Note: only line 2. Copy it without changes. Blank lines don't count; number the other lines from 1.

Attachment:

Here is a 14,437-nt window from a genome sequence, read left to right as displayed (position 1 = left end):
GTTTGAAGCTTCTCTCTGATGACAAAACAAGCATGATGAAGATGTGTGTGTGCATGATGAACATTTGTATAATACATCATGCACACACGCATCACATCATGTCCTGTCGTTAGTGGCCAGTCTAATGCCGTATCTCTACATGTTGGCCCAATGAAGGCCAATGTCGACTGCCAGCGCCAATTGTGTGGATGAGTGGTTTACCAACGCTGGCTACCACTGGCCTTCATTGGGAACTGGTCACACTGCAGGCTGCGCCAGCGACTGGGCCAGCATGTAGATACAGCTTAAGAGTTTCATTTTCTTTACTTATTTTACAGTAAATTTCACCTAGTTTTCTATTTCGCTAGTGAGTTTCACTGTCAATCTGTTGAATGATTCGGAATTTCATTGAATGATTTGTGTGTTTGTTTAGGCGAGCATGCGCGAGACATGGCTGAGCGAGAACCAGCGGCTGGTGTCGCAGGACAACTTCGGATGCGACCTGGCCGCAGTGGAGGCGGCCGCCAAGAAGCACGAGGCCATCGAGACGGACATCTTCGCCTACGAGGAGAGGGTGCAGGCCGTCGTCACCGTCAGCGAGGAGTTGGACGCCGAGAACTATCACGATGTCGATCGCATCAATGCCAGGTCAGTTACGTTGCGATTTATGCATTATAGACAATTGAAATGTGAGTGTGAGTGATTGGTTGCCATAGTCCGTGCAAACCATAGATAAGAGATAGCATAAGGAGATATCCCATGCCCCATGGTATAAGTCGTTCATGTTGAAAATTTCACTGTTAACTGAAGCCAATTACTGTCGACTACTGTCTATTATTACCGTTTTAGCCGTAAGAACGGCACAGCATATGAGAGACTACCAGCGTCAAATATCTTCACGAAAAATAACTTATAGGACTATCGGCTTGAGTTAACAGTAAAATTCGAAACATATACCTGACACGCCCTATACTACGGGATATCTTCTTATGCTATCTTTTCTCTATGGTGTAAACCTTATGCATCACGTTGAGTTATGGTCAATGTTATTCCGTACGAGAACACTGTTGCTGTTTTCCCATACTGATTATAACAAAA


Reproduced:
GTTTGAAGCTTCTCTCTGATGACAAAACAAGCATGATGAAGATGTGTGTGTGCATGATGAACATTTGTATAATACATCATGCACACACGCATCACATCATGTCCTGTCGTTAGTGGCCAGTCTAATGCCGTATCTCTACATGTTGGCCCAATGAAGGCCAATGTCGACTGCCAGCGCCAATTGTGTGGATGAGTGGTTTACCAACGCTGGCTACCACTGGCCTTCATTGGGAACTGGTCACACTGCAGGCTGCGCCAGCGACTGGGCCAGCATGTAGATACAGCTTAAGAGTTTCATTTTCTTTACTTATTTTACAGTAAATTTCACCTAGTTTTCTATTTCGCTAGTGAGTTTCACTGTCAATCTGTTGAATGATTCGGAATTTCATTGAATGATTTGTGTGTTTGTTTAGGCGAGCATGCGCGAGACATGGCTGAGCGAGAACCAGCGGCTGGTGTCGCAGGACAACTTCGGATGCGACCTGGCCGCAGTGGAGGCGGCCGCCAAGAAGCACGAGGCCATCGAGACGGACATCTTCGCCTACGAGGAGAGGGTGCAGGCCGTCGTCACCGTCAGCGAGGAGTTGGACGCCGAGAACTATCACGATGTCGATCGCATCAATGCCAGGTCAGTTACGTTGCGATTTATGCATTATAGACAATTGAAATGTGAGTGTGAGTGATTGGTTGCCATAGTCCGTGCAAACCATAGATAAGAGATAGCATAAGGAGATATCCCATGCCCCATGGTATAAGTCGTTCATGTTGAAAATTTCACTGTTAACTGAAGCCAATTACTGTCGACTACTGTCTATTATTACCGTTTTAGCCGTAAGAACGGCACAGCATATGAGAGACTACCAGCGTCAAATATCTTCACGAAAAATAACTTATAGGACTATCGGCTTGAGTTAACAGTAAAATTCGAAACATATACCTGACACGCCCTATACTACGGGATATCTTCTTATGCTATCTTTTCTCTATGGTGTAAACCTTATGCATCACGTTGAGTTATGGTCAATGTTATTCCGTACGAGAACACTGTTGCTGTTTTCCCATACTGATTATAACAAAA